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the law as it exists to the subject matter of the appeal, 
namely, the items. Therefore, on this matter there has 
been considerable argument as to who is to go first. In 
view of what has been said by the crown, I do not find it 
in this case necessary to make that decision. 

The ruling will be as follows: the crown 
will tender and will file with the court an item which has 
been classified as being prohibited, a copy of the ruling 


of the Deputy Minister which is appealed from. If there 


is more than one item, then of course they will all be filed. 


The crown has indicated that it does not intend to call 

any evidence on issues 1, 2 and 3 in the Notice of Appeal. 
The appellant will have the right to call evidence and those 
witnesses will be subject to cross-examination. I might 

say that I have had the assistance of counsel for the crown 
pointing out the procedure before the Trade Commission as 
provided in the regulations or sections in that regard. 

I believe that the procedure that I have indicated above 


1s somewhat analogous to that in that that body has the 


item placed before it and there is the right to call witnesses. 


so that the Trade Commission then has the benefit of that 
evidence in reaching its conclusion with respect to whether 
the items is as being considered in the appeal from the 


Deputy Minister. Therefore, after hearing that evidence, 


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Ruling - Hayes, J. 


I will then hear submissions and those submissions will 
include counsel's opinion as to the standard of proof to 
be used by the court and I must say, that I am not in any 
way disregarding thejudgment of Madam Justice Chapnik in 
this matter where there was a preliminary motion for a 
direction, and I of course, will give every consideration 
with what she said. I might say that she does on page 14 
say, 
"T would suggest that the legislature, 
that the intention of the legislature ic 
in the developing and implementing 
within the administrative scheme, 
including an appeal to this court, was for 
the standard of proof to be on a balance 
of probabilities. Upon a simple review 
of the legislation, I am satisfied that it 
was not intended that the crown should bear 
the burden of proving the grounds for prohi- 
biting the importation of goods beyond a 
reasonable doubt." = 
So that is her suggestion and this court considers it 
appropriate that the standard be tried and be fully argued 
at this hearing and I hope that that will, without putting -_ 
any trade names to the procedure, result ina fair hearing 
of this appeal. 
In respect to item number 4 in the Notice 
of Appeal, it states, 


"the intention of the subject materials 
is an unreasonable violation of the appellant's 





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"freedom of expression contrary to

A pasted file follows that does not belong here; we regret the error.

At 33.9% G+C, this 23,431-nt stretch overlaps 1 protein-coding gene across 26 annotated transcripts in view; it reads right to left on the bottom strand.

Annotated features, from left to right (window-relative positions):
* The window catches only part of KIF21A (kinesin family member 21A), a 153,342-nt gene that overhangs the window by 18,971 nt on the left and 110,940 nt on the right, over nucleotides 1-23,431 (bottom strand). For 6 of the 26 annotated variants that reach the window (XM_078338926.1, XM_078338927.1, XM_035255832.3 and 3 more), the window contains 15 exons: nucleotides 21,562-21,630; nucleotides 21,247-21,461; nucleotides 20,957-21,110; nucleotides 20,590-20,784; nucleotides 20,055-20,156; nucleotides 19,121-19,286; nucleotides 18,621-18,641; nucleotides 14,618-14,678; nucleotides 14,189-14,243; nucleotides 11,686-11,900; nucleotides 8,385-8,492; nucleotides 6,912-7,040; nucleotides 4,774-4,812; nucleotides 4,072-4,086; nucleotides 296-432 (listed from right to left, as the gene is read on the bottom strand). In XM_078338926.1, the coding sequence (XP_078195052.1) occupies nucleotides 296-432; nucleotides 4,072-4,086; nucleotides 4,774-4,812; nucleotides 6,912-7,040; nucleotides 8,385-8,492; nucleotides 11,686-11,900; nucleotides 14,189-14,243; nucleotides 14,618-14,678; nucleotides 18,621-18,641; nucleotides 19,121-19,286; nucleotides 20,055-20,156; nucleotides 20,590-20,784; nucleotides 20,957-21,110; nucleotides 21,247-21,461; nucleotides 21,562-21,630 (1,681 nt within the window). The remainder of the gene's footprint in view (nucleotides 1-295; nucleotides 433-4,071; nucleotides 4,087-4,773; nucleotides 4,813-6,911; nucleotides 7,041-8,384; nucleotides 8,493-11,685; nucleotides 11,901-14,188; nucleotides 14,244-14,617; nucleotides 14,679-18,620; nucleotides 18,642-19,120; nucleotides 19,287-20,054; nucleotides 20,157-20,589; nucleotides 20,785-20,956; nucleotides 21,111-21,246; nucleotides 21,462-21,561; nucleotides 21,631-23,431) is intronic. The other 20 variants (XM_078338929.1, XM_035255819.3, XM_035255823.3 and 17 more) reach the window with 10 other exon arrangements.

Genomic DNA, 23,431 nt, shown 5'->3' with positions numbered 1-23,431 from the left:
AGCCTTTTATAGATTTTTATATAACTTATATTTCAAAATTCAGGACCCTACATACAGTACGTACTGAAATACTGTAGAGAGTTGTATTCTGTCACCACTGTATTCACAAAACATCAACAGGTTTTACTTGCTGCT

Section 2 of the Canadian Charter of Rights 

and Freedoms." 

Mr. Campbell has agreed that the hearing of 
that matter, if it is to be heard, will be deferred, and 
I think counsel are in agreement on that, until the result 
is determined with respect to items 1, 2 and 3. I hope 
those guidelines are acceptable. 

Madam Crown, are you ready to proceed? 

MS. WILTON: Yes, Your Honour. 

THE COURT: Would you please delineate for 
the record very clearly, what it is you are filing. 


---— Discussion between the court and counsel for the crown 
(not transcribed). 


--- EXHIBITS NUMBERS 1, 2, & 3 Produced and marked 


--- Opening statement by counsel for the appellant re 


the nature of the case to be presented (not transcribed). 


--- Whereupon the court adjourned. 


--- Upon resuming at 2:15 p.m. 


MR. CAMPBELL: The first witness I would call 
is Robert William Payne. 


ROBERT WILLIAM PAYNE, Sworn 


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EXAMINATION-IN-CHIEF BY MR. CAMPBELL: 


MR. CAMPBELL: Q. Mr. Payne, would you tell 
the court, please, what position do you hold? 

A. I am chairman of the Ontario Film Review 
Board. 

Q. What does the Ontario Film Review Board 
do? 

A. The Ontario Film Review Board is mandated 
by a provincial piece of ligislation called the Theatres 
Act of Ontario to screen and to classify all film and video 
that is released commercially in the Province of Ontario. 

Q. Sometimes the word "censor" is used, is 
this a Board that censors films or how would you use that 
word, not use the word? 

A. The legislation does contain a provision 
that gives the Board the power to censor, if you will and 
we, in fact, do on occasion. 

Q. And would you tell us how long you've 
had this position? | 

A. I have been chairman for almost three 
years. 

Q. And prior to being chairman, did you have 
any association with the Board Review? 

A. I was on the board as a regular member, 

a screening panel member for a couple of years prior to 
my being appointed chairman. 

Q. And prior to -- is the job of chairman